Material can be the subject matter of political movements and sustainability debates, as well as personal statements. However, not all materials have the same rich history that denim has.
The British Textile Biennial, which culminated a month of talks and workshops, has ended. The event focused on the UK’s relationship to creativity, innovation, and expression in textiles. It covered a variety of topics, including textile history, future production methods, and the societal impact of textiles.
This year’s edition featured a number of panels and exhibitions that emphasized denim as an act of activism. They highlighted its role in protests and movements and acted as a border for politically charged statements.
One panel discussion was entitled “Denim and Civil Rights” and focused on Tiwirayi Naoro’s work, “Woke Denim”. The photo series, which was created by Tiwirayi Ndoro, a stylist, activist, explored denim’s use in protests in modern-day times, taking into account its extensive history.
Ndoro was joined for the discussion by Tunde Adekoya, the director of Big People Music, and Calum Bayne, the artists Jamie Holman (and Calum Bayne) who each offered their perspectives on denim’s use as a symbol for protest and self-expression.
Denim as a symbol for youth and a platform to support diverse communities
Ndoro spoke out about her Zimbabwean heritage and her experiences being a Black British woman. She also discussed the impact of denim on Black history. Adekoya and Ndoro also discussed their relationship to the material after they had learned about its meanings in their communities. Adekoya, Ndoro and Adekoya both noted the unusual and often unrecognized relationship between denim, Black people, and slavery during the Civil Rights Movement. Both men agreed that their relationship with denim has changed greatly since then.
Jamie Holman responded, saying: “The connection to the Civil Rights Movement is key in the establishment youth culture in 1960s. Denim was a symbol for youth, and it certainly travels from this background. It is the uniform of many youth culture movements.”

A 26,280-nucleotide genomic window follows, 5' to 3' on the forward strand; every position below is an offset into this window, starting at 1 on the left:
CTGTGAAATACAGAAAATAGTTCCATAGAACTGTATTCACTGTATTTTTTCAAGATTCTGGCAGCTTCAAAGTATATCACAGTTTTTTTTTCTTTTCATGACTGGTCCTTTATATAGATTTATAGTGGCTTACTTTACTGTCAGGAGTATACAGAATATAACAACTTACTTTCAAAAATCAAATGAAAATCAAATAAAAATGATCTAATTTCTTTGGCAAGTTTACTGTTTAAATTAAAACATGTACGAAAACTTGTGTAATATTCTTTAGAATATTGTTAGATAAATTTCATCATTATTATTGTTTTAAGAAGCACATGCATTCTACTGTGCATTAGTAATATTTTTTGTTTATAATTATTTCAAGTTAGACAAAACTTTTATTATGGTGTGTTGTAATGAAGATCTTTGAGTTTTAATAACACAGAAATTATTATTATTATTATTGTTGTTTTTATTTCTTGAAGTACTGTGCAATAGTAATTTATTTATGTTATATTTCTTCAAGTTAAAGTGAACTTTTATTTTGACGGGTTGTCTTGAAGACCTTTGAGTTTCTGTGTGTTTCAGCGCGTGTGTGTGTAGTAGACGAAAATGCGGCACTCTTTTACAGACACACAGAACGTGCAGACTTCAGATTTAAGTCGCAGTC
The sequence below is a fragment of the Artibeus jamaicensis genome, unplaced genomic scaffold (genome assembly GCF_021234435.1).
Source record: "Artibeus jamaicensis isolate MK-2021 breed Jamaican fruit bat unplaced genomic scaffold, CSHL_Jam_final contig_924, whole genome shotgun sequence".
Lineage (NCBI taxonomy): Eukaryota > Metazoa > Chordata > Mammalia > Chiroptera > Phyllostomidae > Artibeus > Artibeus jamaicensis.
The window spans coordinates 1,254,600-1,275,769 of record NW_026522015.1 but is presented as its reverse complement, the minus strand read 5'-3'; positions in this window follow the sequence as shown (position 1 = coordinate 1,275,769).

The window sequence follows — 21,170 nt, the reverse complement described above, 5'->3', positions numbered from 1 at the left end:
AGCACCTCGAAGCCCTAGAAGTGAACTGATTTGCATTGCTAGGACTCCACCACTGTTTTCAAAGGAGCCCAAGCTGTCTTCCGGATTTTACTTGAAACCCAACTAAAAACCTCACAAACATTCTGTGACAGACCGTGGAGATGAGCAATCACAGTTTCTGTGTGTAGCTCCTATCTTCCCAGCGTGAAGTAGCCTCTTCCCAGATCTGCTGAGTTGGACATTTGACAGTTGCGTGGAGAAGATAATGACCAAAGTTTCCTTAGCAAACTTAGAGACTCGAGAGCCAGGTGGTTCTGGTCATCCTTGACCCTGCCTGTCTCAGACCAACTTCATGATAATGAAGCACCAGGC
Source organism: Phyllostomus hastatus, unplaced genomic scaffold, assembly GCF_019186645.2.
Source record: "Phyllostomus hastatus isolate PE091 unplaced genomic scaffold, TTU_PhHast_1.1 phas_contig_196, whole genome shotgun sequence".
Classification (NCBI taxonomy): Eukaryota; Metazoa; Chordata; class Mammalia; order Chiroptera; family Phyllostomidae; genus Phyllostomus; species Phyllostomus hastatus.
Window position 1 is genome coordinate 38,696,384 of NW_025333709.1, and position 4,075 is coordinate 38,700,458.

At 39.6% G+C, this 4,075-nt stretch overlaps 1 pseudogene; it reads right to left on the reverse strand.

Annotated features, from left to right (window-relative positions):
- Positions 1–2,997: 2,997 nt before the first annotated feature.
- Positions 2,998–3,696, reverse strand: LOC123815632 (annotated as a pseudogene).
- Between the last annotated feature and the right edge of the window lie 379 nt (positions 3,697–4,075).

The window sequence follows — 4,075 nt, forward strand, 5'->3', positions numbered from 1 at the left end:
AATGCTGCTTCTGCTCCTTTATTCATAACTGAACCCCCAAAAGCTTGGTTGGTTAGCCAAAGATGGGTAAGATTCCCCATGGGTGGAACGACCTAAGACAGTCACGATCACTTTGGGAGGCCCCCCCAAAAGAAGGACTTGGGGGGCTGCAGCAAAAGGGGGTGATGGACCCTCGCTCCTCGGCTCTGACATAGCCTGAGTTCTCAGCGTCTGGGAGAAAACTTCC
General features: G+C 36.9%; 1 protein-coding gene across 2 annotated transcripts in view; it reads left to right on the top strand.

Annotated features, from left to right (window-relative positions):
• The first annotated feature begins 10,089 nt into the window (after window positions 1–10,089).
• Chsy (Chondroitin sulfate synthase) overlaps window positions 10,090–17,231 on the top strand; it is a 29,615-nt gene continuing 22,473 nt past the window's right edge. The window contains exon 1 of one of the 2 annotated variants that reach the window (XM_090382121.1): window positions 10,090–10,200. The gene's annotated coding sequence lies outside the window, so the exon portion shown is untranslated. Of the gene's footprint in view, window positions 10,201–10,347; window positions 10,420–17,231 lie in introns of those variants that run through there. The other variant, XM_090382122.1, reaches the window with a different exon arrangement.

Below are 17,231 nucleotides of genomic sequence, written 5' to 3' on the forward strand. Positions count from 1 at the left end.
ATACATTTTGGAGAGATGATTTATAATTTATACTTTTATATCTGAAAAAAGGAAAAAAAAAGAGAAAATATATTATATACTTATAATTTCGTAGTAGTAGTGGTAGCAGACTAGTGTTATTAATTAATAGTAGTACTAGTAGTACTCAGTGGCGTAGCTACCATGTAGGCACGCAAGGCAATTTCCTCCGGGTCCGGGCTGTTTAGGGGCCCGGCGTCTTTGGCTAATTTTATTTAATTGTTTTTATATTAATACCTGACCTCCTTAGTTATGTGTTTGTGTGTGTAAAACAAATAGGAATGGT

The discussion centred on an image of Joyce Lander, activist taken during the 1963 march on Washington. Lander was an iconic figure of the Civil Rights movement and wore denim overalls which wasn’t common in everyday American fashion.
Calum stated, “It’s a message specific to her use of denim. It is as if she is forcing people look at denim overalls and think about how people are viewed and perceived in America and around the world.” Calum said, “It’s a specific form of protest that she won’t be coopted by White middle-class American fashion. It is resistance to simulation to achieve equality.”
He said, “It is spoken in this sense as an equaliser, the use denim coming across classes. Protesters would unite in their denim use.”
Bayne began to investigate the role of denim in gay communities, referring to the rise of the Castro clone in 1970. The look was inspired by the working-class style of the time and included tight fitting denim clothes and a white tank. Bayne noted that although it was once a way to bring people together, there were negative connotations associated with the growing popularity of fashion.
He stated, “Style and the uses of denim may be unifying but can also cause rejection of others.” “At that time, the white, muscular, hypersexualized body was kind of idealized in that community. Anything that was not in line with the white idealized perspective was rejected.”